What do the politicians not get?
According to a report in The Citizen newspaper, Georgia state Representative Virgil Fludd (D-Tyrone) “wants to add a ‘temporary’ 1 percent income tax surcharge on Georgia’s highest earners as a way to raise more than $200 million for the state’s beleaguered budget. Fludd last week filed House Bill 1066 which would apply the temporary 1 percent surcharge for married couples who have a total income of more than $400,000 and single individuals with an income of $200,000. The additional income tax surcharge affects less than 1 percent of Georgia taxpayers, according to a news release issued by Fludd.”
What does the representative, and those who will stand with him on this proposal, not get? Has he missed all the upheaval and furor that the Tea Party folks and the Town Hall meetings have generated over the past year? Does he not think that the voters around the country haven’t been sending a clear message that enough is enough?
The representative apparently believes that the common people will not mind a tax increase on the wealthy as long as they are not affected.
For the record, I am a long, long way from the targeted incomes to be hit by Mr. Fludd’s tax. It won’t affect me personally. That’s not the point.
The point, Mr. Fludd, is that the cities, the counties, the states, and the federal government need to quit gorging on tax dollars and learn to live within their means — like the rest of us have to do. There has been an gluttonous orgy of spending and pork over the last several years and the public is ready to regurgitate (I was going to use the word “vomit” but my secretary thought it was too offensive).
Does anyone really believe that a tax increase will be “temporary?” It was only in 2006 that a tax levied to finance the Spanish-American War was repealed. That tax was imposed in 1898 and it took 106 years to be finally repealed, according to USA Today.
It too was a “tax on the wealthy” because it levied a 3 percent tax on long distance phone calls. Apparently Congress never imagined that the masses would ever have a telephone. The “tax on the wealthy” eventually became a tax on nearly everyone.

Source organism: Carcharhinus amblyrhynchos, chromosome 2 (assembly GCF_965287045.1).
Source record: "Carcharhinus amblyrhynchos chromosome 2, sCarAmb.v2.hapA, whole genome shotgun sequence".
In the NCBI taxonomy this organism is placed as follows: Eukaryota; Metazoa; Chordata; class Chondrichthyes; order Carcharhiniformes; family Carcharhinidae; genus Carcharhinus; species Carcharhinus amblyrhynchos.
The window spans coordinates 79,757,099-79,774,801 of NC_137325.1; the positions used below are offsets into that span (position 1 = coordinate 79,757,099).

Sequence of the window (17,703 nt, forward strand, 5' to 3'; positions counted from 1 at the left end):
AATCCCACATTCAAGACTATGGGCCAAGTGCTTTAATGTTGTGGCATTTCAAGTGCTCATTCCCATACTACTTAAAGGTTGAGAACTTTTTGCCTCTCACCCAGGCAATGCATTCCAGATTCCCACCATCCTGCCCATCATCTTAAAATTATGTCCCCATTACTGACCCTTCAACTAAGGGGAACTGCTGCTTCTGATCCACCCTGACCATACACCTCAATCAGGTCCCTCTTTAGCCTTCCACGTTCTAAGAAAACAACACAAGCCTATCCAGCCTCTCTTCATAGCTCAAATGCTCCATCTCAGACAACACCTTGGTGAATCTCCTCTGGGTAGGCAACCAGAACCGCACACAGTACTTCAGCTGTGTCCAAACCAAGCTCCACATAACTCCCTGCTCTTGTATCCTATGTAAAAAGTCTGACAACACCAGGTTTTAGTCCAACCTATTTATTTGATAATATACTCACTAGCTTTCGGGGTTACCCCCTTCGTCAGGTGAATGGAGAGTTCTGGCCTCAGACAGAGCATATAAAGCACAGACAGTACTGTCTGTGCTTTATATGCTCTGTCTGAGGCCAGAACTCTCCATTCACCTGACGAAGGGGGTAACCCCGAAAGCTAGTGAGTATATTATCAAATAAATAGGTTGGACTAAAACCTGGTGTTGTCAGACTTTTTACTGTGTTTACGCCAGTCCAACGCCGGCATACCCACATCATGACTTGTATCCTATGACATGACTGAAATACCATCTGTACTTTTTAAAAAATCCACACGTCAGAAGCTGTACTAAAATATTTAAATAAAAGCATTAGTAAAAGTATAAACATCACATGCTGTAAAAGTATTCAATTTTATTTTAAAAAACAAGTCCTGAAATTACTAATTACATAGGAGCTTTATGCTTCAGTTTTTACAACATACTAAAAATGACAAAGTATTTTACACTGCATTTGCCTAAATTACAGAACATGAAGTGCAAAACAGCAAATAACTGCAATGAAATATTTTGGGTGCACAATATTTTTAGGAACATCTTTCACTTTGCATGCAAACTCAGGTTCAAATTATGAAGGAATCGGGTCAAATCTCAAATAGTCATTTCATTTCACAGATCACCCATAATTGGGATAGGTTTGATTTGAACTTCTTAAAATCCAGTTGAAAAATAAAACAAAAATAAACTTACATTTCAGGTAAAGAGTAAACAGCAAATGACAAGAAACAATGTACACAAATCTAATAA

What needs to be “temporary” is the tenure of lawmakers at every level that continue to loot and pillage the citizens at every turn.
If the President of the United States is subject to term limits, why not every elected official? And if elected representatives continue to assault the taxpayers, how about if they receive a sound drubbing at the polls next time around? Whatever their political party.
It was the tax issue that cost George H. W. Bush his job. It was, in part, the spending frenzy that routed the Republicans last year.
Hey, you elected people, in Atlanta and Washington — how about some restraint for a change? How about tightening your own darn belts instead of forcing the citizens to tighten theirs all the time? How about laying off your own staff instead of forcing businesses to lay off theirs?
Already, some 50 percent of the American public pays no federal taxes at all. There are a good number of people who pay no state taxes either. The burden is already being borne by the innovators, job-producers, and some of the hardest working among us.
Now Mr. Fludd proposes that these same people be hit even harder. When does it stop? Since Rep. Fludd’s bill it only affects 1 percent of Georgia’s taxpayers, why not have a “temporary” 10 percent tax? Or 25 percent? Maybe 50 percent? Heck, why not just take it all? Sheesh.
I may be wrong but I think I hear the train a-coming. It should arrive just about the second Tuesday of November. Unless the politicians get a clue, I suspect that more than a few of them will get run over.
[David Epps is the pastor of the Cathedral of Christ the King (www.ctkcec.org.), 4881 Hwy. 34 E., Sharpsburg, GA 30277, between Peachtree City and Newnan. Services are held Sundays at 8:30 and 10 a.m. He is also the bishop of the Mid-South Diocese (www.midsouthdiocese.org). He may be contacted at firstname.lastname@example.org.]